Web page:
04/05/2009 - 15:37

Delayed ETS met with mixed response

04/05/2009 - 15:37


Save articles for future reference.

There has been a mixed response to the federal government's back-flip to delay the emissions trading scheme by one year, with some saying the changes do not go far enough.

There has been a mixed response to the federal government's back-flip to delay the emissions trading scheme by one year, with some saying the changes do not go far enough.

Prime Minister Kevin Rudd announced earlier today that the introduction of the government's carbon pollution reduction scheme would be delayed by 12 months to mid-2011.

Trade-exposed export industries will receive greater compensation and the upper limit to the government's 2020 carbon reduction target will be lifted to 25 per cent - from 15 per cent - of 2000 emission levels.

The Australian Industry Group, which represents the interests of 60,000 businesses, said the decision demonstrated the government's recognition of the need to address business concerns.

It also wants legislation setting up the scheme through parliament this year.

"This is critical to establish the degree of certainty business requires in assessing medium and longer-term investment decisions," chief executive Heather Ridout said in supporting the changes.

The Business Council of Australia (BCA) is also backing the government changes, saying the decision to delay introduction of an ETS would provide business with more time to prepare for the scheme.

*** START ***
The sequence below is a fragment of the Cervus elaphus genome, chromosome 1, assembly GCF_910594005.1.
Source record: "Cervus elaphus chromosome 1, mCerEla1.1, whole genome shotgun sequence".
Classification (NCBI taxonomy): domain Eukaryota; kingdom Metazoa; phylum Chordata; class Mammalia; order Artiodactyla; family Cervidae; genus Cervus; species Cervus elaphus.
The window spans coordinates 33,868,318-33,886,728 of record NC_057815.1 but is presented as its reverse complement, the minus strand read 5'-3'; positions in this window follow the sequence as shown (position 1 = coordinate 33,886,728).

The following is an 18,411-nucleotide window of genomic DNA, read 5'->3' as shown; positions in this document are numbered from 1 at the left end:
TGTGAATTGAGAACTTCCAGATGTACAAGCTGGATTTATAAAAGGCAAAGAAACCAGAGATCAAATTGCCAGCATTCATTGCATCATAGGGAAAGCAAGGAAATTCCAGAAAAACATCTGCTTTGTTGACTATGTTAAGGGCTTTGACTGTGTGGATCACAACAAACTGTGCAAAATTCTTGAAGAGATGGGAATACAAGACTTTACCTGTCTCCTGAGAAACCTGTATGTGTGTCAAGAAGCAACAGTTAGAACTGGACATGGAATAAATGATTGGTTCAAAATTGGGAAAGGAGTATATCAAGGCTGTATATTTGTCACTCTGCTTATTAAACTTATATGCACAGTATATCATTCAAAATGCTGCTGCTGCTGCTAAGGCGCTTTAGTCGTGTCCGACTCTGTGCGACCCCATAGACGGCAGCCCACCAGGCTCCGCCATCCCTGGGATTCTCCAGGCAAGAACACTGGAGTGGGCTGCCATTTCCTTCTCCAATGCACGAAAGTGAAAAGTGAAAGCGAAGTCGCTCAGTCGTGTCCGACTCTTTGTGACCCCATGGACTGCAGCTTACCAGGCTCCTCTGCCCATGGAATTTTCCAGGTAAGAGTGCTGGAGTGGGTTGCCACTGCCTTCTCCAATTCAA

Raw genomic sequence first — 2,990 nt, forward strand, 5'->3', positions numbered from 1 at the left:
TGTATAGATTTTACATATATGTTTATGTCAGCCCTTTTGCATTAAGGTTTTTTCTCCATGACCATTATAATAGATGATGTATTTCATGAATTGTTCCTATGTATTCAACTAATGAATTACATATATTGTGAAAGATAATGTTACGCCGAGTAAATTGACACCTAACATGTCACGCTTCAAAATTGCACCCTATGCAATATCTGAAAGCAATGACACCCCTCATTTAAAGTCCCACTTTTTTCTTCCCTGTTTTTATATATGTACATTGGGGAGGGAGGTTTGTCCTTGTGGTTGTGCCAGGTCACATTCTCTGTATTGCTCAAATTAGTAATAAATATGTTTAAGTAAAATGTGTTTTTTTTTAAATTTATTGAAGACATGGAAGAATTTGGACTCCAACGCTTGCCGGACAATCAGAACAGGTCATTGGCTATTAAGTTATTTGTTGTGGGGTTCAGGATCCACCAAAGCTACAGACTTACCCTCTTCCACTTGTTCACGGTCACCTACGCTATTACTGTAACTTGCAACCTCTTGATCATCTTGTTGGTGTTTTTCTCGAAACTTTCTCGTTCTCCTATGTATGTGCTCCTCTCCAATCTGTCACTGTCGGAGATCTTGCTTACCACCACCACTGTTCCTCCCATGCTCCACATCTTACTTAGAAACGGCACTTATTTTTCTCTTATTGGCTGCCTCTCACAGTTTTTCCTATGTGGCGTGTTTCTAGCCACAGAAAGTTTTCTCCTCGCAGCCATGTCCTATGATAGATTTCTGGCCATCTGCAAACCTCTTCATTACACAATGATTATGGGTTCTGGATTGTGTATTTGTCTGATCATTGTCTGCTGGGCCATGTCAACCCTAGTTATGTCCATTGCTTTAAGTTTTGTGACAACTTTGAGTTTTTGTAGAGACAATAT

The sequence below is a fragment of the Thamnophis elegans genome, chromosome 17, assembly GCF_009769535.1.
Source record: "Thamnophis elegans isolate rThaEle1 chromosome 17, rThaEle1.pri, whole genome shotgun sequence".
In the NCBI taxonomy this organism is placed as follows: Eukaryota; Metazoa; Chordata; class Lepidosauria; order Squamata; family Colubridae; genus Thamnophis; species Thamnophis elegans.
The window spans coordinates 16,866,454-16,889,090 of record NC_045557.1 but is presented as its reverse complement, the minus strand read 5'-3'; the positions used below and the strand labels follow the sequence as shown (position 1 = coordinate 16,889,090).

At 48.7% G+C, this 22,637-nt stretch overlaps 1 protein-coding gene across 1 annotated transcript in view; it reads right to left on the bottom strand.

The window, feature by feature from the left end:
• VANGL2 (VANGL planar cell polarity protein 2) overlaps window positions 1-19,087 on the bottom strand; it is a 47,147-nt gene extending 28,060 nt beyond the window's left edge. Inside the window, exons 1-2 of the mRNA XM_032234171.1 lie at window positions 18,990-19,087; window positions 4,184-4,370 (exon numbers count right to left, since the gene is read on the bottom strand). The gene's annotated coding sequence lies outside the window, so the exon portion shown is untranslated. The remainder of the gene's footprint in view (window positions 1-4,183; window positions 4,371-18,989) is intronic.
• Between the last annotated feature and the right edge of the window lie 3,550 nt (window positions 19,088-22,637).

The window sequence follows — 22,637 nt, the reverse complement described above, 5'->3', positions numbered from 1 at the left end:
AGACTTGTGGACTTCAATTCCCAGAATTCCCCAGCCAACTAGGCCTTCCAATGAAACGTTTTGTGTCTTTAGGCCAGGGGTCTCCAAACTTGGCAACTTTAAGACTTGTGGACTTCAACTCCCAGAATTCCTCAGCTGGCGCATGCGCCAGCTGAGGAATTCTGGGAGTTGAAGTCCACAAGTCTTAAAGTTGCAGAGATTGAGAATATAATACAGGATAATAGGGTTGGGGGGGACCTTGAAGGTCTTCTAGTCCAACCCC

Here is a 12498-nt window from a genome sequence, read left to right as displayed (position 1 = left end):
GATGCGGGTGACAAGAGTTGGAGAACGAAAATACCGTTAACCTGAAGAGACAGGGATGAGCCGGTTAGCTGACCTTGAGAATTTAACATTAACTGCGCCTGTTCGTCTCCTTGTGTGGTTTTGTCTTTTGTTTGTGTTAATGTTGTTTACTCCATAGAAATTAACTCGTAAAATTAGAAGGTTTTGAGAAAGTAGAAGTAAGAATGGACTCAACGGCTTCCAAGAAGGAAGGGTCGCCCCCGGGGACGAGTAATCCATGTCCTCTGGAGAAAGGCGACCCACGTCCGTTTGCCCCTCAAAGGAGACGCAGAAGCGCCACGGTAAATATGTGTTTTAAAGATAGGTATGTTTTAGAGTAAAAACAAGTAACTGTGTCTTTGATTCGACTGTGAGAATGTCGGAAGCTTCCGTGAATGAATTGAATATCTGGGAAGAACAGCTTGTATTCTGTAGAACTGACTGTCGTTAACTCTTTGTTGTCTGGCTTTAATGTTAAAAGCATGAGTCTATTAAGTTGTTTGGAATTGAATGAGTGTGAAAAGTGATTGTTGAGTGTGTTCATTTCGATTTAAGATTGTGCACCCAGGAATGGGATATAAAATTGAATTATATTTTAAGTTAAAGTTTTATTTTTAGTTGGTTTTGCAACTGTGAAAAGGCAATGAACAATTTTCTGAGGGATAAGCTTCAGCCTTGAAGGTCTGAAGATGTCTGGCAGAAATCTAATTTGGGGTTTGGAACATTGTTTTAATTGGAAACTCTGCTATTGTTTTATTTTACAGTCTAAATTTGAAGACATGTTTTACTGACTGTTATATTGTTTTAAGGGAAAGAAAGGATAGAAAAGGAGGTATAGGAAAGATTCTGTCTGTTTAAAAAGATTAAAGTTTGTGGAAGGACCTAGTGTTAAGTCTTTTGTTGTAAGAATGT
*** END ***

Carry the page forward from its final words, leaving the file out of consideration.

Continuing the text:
It would also see all nations placing a comparable price on carbon emissions.

But it believes the new upper carbon reduction target will be difficult for Australia to achieve, "both physically and economically", council president Greig Gailey said.

Businesses face substantial costs in implementing the scheme and their competitiveness remains at risk until there is a global price on carbon, he said.

The Australian Chamber of Commerce and Industry (ACCI) says a delayed and soft start to the ETS will help business.

"More certainty has been provided today in terms of the lower carbon price initially in that first year, which will be a benefit to business in terms of lower energy costs," ACCI's director of industry policy and economics Greg Evans told reporters.

But the chamber still has concerns about what impact a market price for carbon will have on business after 2012.

There will be a one-year fixed carbon price of $10 a tonne when an ETS is introduced in mid-2011.

"We outlined from the very beginning that's an issue for business," Mr Evans said.

The chamber has commissioned modelling into the impact of higher energy costs on Australian business, especially small and medium-sized enterprises, and those that are trade exposed.

"We are hoping that will be finalised at the end of this month or early June to input into the Senate deliberations and the passage of legislation."

Opposition Leader Malcolm Turnbull said the government's decision to delay emissions trading by a year is a massive backdown for Mr Rudd

Mr Turnbull also says the coalition will not support Mr Rudd's amended scheme.

He says the changes, announced on Monday, are a "panic response" to criticisms levelled at the scheme.

"Today's announcement represents a massive backdown given the way he's attacked the opposition for more than a year as we pointed out the flaws in his emissions trading scheme," Mr Turnbull told reporters in Sydney.

He said the 12-month delay meant there was no need for legislation to be rushed through parliament.

He called on the government to refer the scheme and alternatives to the Productivity Commission for scrutiny, saying the coalition would not support the amended scheme.

"Mr Rudd is changing his scheme on the run," Mr Turnbull said.

"On this basis what we've seen today we wouldn't support it.

"But he will no doubt be making other changes as time goes on."


Subscription Options